nothing but 'net

October 20, 2004
Stupid Internet connection was down that bugs the heck out of me. Electricity, Water, ''s really a close third.

Kinda Feeble Fable of the Moment
BRUNO: Ahhhh, Marcus?
BRUNO: Like, why did we come to this cave?
VALK: Yeah, why?
MARCUS: Listen, you wanted the gold, right?
MARCUS: And you wanted fun and wild adventure?
MARCUS: And you were both bored out of your minds vegging out in front of TV which neither of you have because it hasn't been invented yet, right?
MARCUS: Never mind. Anyway, understand?
MARCUS: Good, cause neither do I.
(Blackout, enter Narrator)
NARRATOR: Ok, now time for another feeble moral: Slow and steady wins the race. (Exits, pauses, reenters)
NARRATOR: Ok, ok, it doesn't make much sense, but neither will a lot of this play.
--Those who can write, do. Those who can't, get self-referential.
I think that's a vague Hitchhiker's Guide "Excitement, adventure and really wild things" reference there

Coverup of the Moment
Looks like The Bush administration is suppressing a CIA report on 9/11 until after the election. Nice. Too bad Bush isn't a democrat, maybe they'd sick Ken Starr on him.

Sci-Fi Thought of the Moment
If any wants a recommendation for some good...nay, terrific short sci-fi, I heartily recommend "The Collected Stories of Vernor Vinge", currently being lent to me by the EB. I'm only about halfway through but MAN is that good some stuff.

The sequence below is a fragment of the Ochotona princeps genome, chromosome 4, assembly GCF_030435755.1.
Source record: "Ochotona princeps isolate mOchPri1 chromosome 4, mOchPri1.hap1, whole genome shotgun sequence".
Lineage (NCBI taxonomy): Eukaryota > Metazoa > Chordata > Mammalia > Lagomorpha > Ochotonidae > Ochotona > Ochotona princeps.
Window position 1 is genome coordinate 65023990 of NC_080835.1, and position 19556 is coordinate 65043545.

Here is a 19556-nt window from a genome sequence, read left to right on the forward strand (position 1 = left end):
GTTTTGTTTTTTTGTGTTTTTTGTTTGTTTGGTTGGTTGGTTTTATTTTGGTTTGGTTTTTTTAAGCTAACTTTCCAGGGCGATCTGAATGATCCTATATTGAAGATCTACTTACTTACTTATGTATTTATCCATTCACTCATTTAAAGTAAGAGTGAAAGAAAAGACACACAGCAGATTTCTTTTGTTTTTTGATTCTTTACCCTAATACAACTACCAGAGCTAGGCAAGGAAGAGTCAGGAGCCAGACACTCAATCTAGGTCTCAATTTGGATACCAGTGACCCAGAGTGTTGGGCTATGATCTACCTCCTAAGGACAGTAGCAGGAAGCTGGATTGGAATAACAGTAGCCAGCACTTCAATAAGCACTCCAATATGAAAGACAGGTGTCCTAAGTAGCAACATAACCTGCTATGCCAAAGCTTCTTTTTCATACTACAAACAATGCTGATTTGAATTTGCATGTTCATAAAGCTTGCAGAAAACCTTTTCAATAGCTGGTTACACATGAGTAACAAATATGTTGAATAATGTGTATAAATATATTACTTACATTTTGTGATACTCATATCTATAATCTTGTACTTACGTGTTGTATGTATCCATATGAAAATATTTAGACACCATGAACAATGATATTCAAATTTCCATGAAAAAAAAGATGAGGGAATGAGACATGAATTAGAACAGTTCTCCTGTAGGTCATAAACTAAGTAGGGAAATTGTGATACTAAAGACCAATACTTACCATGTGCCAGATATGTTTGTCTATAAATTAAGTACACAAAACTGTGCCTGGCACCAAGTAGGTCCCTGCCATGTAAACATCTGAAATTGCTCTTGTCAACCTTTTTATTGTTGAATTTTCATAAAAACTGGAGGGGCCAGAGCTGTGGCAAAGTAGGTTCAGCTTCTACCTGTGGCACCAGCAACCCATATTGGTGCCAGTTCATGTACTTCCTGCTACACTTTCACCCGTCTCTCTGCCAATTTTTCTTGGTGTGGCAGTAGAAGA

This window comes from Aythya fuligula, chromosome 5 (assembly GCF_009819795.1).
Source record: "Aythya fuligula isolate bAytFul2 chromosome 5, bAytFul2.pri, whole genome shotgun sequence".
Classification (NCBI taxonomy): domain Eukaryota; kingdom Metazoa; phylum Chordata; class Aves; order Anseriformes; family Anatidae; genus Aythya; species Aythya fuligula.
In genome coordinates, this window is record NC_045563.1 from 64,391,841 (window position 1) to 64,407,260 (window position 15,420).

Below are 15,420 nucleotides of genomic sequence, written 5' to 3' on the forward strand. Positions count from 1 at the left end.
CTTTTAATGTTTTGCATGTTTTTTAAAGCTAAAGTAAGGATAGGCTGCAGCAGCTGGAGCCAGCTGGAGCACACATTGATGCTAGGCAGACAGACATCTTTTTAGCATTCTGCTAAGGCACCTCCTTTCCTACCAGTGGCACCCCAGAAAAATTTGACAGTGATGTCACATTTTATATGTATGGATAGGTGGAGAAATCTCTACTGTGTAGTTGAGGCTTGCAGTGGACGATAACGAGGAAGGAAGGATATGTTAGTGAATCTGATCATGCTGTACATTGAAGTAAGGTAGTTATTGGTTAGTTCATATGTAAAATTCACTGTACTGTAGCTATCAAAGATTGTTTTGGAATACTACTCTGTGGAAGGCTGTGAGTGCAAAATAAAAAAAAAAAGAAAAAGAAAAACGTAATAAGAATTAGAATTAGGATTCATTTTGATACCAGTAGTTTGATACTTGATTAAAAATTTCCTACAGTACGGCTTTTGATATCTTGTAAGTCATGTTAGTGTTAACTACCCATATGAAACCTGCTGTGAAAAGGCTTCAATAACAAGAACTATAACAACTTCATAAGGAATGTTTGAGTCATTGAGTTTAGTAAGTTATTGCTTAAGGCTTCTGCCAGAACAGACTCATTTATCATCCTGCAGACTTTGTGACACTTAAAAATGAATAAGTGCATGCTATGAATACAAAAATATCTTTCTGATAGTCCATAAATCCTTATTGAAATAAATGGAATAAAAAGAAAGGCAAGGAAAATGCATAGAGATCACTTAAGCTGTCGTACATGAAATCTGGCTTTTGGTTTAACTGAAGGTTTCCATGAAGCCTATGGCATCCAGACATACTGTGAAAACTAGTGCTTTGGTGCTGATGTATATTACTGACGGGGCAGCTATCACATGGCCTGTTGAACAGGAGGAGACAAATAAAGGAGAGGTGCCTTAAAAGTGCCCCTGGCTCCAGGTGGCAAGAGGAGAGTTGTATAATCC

I don't have time to think about it now, and I'm sure cleverer minds than mine have thought about this, but one throwaway line in one of the stories, "That [image is] from a camera aboard the Vengeance. It's transmitting by gravitic means, so we'll be able to see everything up to the detonation" made me think about the idea of somehow using Gravity as a form of communication, and what the speed of that communication could be. I probably should read this paper, which seems to indicate the answer to "what's the speed of gravity?" is somewhere between "lightspeed" and "instanteous", inclusive, so the next question is, could we make a communications device from that? I suppose one problem is that gravity is blunt...I think that it tends to be a single vector at any point, the "sum" of all the gravitation forces at that point. But still, if you could move a mass around quickly enough, a sensitive and highly tuned meter might be able to detect it's movement from an arbitrary distance away? I dunno. There's got a be a reason why you can't do this, or why if you could do this it wouldn't violate the idea in relativity that information can't travel faster than the speed of light... (is that the case? Man, it's been why too long since I've read up on and thought about this stuff.)

People less muddle-headed about these high-falutin' ideas, feel free to chime in...